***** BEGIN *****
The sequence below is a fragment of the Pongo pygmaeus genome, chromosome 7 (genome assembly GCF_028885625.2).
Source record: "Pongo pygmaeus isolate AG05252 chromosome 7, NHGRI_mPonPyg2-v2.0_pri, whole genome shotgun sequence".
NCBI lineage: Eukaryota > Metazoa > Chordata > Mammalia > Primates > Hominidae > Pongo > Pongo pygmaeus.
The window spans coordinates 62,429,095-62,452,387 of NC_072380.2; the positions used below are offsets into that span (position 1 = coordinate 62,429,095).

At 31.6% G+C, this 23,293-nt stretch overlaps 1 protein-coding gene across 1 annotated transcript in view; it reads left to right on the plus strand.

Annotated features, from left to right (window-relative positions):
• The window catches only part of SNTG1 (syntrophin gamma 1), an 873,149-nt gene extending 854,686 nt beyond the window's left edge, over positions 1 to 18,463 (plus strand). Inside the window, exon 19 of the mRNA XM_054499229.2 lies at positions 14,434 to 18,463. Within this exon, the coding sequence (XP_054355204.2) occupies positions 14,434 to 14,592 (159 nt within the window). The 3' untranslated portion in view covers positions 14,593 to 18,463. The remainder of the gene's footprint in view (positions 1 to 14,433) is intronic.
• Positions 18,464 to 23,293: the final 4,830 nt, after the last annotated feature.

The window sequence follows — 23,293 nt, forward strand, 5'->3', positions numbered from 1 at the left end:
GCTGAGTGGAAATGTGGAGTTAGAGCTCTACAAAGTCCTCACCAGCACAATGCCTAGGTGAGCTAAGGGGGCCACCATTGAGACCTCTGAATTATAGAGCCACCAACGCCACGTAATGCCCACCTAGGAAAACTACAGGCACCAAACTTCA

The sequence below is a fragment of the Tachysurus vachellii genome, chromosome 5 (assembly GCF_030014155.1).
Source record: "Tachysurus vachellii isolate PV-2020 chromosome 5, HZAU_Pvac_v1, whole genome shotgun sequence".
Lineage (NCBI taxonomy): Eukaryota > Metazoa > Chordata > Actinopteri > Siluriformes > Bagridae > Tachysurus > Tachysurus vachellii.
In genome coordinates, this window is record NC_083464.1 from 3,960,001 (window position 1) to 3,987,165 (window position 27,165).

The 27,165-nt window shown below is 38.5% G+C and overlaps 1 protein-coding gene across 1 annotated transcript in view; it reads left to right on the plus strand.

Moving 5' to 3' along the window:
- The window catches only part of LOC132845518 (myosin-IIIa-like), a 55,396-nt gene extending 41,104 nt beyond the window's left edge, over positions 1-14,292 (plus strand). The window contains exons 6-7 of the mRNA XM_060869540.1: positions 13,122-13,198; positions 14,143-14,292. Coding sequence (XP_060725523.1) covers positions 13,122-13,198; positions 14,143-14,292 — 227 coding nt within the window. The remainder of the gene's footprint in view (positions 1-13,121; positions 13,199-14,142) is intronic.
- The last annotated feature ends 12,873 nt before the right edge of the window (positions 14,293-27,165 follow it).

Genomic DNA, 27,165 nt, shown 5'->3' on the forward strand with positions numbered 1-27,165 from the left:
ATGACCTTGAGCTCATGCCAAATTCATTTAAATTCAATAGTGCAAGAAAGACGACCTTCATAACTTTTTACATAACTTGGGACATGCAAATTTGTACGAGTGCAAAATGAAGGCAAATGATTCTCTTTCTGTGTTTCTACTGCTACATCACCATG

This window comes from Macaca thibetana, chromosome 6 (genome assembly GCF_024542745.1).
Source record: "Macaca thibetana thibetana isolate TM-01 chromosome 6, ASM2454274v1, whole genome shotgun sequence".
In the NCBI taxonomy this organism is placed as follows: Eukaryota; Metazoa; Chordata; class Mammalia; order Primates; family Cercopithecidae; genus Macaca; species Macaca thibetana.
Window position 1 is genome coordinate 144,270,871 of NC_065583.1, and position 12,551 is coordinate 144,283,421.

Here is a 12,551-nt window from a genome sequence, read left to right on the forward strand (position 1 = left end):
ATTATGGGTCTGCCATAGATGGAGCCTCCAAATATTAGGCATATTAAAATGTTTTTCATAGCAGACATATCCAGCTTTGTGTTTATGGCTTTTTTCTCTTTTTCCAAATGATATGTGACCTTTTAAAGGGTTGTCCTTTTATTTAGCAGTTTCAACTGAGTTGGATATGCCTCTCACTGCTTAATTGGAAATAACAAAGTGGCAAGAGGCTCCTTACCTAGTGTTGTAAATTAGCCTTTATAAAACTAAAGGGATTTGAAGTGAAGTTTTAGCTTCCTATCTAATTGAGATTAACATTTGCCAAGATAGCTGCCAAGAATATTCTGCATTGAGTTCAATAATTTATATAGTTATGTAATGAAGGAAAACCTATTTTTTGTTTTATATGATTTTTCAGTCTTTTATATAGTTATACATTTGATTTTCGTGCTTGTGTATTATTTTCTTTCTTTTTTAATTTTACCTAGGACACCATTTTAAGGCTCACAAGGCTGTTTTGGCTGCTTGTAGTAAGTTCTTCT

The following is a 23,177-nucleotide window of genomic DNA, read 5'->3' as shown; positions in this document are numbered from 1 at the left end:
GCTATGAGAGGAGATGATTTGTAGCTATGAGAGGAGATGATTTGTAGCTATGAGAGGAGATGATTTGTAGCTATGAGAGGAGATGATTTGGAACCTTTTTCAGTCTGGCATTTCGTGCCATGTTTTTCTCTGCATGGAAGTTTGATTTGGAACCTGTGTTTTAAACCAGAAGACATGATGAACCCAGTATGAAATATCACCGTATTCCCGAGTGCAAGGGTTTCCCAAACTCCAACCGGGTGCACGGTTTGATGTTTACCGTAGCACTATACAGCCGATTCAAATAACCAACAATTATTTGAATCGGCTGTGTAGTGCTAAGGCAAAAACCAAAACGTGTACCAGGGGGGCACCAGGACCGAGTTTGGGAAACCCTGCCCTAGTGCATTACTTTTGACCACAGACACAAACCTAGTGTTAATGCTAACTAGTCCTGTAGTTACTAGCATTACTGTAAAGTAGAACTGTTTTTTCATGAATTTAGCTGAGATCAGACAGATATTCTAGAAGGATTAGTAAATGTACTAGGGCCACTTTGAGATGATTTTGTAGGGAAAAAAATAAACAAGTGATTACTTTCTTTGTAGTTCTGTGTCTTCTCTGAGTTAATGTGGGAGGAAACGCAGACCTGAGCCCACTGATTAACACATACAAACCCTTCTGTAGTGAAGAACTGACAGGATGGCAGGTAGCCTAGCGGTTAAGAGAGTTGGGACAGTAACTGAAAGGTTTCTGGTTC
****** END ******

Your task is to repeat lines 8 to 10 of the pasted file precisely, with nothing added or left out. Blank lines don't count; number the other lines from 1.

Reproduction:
• Positions 18,464 to 23,293: the final 4,830 nt, after the last annotated feature.

The window sequence follows — 23,293 nt, forward strand, 5'->3', positions numbered from 1 at the left end:
GCTGAGTGGAAATGTGGAGTTAGAGCTCTACAAAGTCCTCACCAGCACAATGCCTAGGTGAGCTAAGGGGGCCACCATTGAGACCTCTGAATTATAGAGCCACCAACGCCACGTAATGCCCACCTAGGAAAACTACAGGCACCAAACTTCA